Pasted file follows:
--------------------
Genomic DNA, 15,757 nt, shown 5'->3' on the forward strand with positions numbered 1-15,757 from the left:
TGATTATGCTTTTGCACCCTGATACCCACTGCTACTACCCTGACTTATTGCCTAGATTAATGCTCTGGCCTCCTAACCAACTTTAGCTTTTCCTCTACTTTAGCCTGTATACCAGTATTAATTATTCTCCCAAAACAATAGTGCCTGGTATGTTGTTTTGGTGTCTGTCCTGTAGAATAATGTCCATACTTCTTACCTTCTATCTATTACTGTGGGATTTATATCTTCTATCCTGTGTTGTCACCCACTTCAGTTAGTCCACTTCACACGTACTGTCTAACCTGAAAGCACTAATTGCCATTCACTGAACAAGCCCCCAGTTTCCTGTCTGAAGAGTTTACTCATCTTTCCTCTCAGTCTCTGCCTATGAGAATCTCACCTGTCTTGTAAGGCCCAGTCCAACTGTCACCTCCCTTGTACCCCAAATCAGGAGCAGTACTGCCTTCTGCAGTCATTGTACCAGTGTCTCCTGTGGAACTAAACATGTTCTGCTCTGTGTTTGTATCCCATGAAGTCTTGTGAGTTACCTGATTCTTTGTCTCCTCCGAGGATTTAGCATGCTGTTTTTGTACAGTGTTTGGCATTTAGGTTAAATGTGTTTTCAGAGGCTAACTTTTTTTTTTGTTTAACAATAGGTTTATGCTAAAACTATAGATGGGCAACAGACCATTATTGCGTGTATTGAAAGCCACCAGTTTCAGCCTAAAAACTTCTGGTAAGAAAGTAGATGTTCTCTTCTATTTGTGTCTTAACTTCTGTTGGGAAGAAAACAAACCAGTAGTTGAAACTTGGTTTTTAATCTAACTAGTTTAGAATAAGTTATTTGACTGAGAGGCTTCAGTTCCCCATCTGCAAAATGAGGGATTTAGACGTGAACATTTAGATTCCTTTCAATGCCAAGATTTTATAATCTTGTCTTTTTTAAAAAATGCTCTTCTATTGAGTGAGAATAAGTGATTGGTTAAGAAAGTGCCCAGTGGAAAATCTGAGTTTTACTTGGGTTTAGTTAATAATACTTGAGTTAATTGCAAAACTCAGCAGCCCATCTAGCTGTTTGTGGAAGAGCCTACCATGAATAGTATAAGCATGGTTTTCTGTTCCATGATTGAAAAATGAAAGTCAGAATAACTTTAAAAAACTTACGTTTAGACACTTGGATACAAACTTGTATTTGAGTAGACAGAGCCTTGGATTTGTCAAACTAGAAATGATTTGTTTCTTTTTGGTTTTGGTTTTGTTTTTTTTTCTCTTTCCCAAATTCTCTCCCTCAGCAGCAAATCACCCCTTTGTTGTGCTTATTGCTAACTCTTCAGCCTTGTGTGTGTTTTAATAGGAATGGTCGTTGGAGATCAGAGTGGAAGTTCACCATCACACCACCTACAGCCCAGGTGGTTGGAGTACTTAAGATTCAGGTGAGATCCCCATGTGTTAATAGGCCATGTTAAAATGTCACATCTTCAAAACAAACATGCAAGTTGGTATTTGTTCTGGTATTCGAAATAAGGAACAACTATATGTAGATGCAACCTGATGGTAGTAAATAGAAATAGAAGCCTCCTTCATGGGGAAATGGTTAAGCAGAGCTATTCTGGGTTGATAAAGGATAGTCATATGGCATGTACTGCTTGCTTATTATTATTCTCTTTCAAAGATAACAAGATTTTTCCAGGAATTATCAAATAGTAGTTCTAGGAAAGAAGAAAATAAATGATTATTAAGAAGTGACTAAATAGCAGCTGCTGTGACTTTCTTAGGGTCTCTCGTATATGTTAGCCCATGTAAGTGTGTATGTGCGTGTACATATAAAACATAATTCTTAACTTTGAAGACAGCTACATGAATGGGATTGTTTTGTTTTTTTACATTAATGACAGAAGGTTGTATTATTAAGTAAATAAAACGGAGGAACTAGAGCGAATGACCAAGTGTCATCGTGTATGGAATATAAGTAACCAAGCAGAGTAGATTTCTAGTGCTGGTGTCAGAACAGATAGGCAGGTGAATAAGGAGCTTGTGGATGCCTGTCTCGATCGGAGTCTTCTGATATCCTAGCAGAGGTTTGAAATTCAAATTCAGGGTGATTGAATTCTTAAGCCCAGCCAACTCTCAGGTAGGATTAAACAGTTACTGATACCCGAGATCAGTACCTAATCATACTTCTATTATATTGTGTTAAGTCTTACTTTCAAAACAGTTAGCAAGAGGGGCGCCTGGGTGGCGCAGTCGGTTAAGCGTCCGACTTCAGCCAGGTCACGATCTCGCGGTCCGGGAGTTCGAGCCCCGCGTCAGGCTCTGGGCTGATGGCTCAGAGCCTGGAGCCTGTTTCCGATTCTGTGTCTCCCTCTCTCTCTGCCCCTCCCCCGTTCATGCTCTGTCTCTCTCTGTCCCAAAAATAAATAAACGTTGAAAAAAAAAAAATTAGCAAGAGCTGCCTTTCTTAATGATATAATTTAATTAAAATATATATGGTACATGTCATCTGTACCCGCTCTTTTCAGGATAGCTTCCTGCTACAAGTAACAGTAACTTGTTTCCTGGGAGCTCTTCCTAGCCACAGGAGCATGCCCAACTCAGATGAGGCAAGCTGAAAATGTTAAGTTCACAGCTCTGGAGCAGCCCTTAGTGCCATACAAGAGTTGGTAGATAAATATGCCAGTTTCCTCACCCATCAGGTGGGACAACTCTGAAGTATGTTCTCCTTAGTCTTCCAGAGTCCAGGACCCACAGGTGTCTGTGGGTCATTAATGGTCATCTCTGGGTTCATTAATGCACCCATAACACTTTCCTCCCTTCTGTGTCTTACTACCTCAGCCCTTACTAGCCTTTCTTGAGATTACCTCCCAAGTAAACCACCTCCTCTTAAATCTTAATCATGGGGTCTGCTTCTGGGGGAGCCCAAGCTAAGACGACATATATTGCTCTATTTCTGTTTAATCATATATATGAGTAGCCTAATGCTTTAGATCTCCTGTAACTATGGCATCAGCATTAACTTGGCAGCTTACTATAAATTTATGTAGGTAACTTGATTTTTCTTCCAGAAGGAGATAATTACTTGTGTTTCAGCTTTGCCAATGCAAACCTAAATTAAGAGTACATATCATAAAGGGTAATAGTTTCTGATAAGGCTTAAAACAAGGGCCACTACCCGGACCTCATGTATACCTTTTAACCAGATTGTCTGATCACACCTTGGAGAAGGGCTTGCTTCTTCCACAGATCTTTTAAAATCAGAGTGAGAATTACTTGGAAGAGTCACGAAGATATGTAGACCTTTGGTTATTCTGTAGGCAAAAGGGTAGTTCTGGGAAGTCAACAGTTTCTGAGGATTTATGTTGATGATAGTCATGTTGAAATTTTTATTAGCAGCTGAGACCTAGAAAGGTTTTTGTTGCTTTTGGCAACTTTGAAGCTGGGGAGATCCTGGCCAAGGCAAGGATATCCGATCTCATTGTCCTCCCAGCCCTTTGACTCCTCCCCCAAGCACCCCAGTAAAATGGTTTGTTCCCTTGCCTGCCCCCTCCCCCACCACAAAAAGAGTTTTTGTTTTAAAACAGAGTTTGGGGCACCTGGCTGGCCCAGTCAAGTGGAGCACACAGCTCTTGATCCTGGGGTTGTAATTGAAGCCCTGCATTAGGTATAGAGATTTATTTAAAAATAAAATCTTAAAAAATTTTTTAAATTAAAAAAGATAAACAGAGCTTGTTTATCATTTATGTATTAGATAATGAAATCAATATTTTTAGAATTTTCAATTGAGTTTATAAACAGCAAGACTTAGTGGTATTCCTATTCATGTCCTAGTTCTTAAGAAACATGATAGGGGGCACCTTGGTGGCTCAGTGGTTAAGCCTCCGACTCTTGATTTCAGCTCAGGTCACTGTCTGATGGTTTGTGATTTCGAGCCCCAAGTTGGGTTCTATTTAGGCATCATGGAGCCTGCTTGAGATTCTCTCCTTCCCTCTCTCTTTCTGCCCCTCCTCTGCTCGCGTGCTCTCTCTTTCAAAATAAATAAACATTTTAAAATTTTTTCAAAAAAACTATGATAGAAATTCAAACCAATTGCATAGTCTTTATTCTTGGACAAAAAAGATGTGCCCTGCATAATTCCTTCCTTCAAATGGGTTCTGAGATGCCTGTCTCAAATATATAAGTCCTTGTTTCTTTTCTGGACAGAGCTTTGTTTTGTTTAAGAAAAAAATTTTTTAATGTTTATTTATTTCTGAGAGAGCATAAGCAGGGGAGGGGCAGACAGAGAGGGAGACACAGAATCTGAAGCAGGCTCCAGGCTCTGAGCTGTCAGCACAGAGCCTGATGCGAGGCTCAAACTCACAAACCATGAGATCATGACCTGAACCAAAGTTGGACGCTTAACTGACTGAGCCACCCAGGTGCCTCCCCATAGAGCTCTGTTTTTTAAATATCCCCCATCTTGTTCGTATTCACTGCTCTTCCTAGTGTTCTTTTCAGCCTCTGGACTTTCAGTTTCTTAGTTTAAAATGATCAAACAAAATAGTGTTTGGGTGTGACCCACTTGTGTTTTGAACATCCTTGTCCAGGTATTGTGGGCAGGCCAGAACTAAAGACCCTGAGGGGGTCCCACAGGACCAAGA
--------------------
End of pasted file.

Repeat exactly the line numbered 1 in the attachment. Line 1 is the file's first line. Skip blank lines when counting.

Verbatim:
Genomic DNA, 15,757 nt, shown 5'->3' on the forward strand with positions numbered 1-15,757 from the left: